Preschool Scorecard

The Web-based School Readiness Certification System in Texas includes information on:

• The type and amount of instruction pupils receive and monthly attendance data on those who will be going to kindergarten.

• Staff, curriculum, and professional development.

• Teaching practices, based on reports completed by each teacher who has pupils moving on to kindergarten.

• Reading and social-behavior scores on all kindergarten children who attended a preschool that submitted an application.

• The number of classrooms in a preschool that have met the certification criteria.

Florida instituted a kindergarten test last year to gauge how well that state’s pre-K program, which enrolls 105,000 children, is preparing youngsters for academic work. Providers and advocates, however, contend that the test is unfair.

“The overall response among providers has been poor because it’s not testing how well the program has moved the child from the beginning [of preschool],” said Amanda Ostrander, a spokeswoman for Children’s Campaign Inc., an advocacy group based in Tallahassee, Fla. “There is a big push from the field to change the assessment piece.”

Under the Florida system, pre-K programs whose “kindergartenreadiness rate” falls in the bottom 15 percent of all providers are considered “low-performing providers,” which means they have to submit an improvement plan. If the programs don’t improve after three years, they could lose their state pre-K funding.

Ms. Ostrander added that the “high-stakes test” is not a good match for a state pre-K program that does not require teachers to have even a two-year college degree.

Getting Along

While Florida’s kindergarten test is still primarily based on literacy scores, the Texas program includes a component that many experts in early-childhood education have been asking for: some attention to children’s social development.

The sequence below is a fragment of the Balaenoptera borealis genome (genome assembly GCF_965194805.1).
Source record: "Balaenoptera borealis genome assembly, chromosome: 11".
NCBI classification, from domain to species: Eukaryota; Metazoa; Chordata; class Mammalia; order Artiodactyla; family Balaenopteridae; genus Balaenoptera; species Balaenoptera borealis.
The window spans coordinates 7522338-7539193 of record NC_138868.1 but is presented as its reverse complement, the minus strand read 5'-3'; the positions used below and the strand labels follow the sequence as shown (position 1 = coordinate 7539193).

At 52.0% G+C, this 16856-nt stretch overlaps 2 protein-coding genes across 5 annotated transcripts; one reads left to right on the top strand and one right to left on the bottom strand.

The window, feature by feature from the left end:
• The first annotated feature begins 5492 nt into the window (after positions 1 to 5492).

Surveys typically show that kindergarten teachers value a child’s ability to follow directions and to share with classmates as much as—if not more than— math and language skills.

“We’re developmental psychologists. For us it would be malpractice not to consider [social skills],” Ms. Gunnewig said, noting that early literacy skills and good behavior are closely linked. “You can’t be very social if you have low language [skills].”

But Ms. Gunnewig added that the certification program is still in its pioneer phase and isn’t perfect. Currently, for example, some classrooms in a particular center may be certified while others are not. That might happen because not enough follow-up data were found for the children from that classroom, or the application was incomplete.

In the future, the goal is to have all classrooms certified in order for a center to earn the “school ready” distinction.

“We want to build up classrooms for the whole building,” Ms. Gunnewig said. “We don’t like seeing teachers being pitted against each other.”

Vol. 27, Issue 03, Pages 18,20

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Clarification: An earlier version of this story should have made clear that Texas requires a bachelor's degree only for teachers in preschool programs receiving public funding.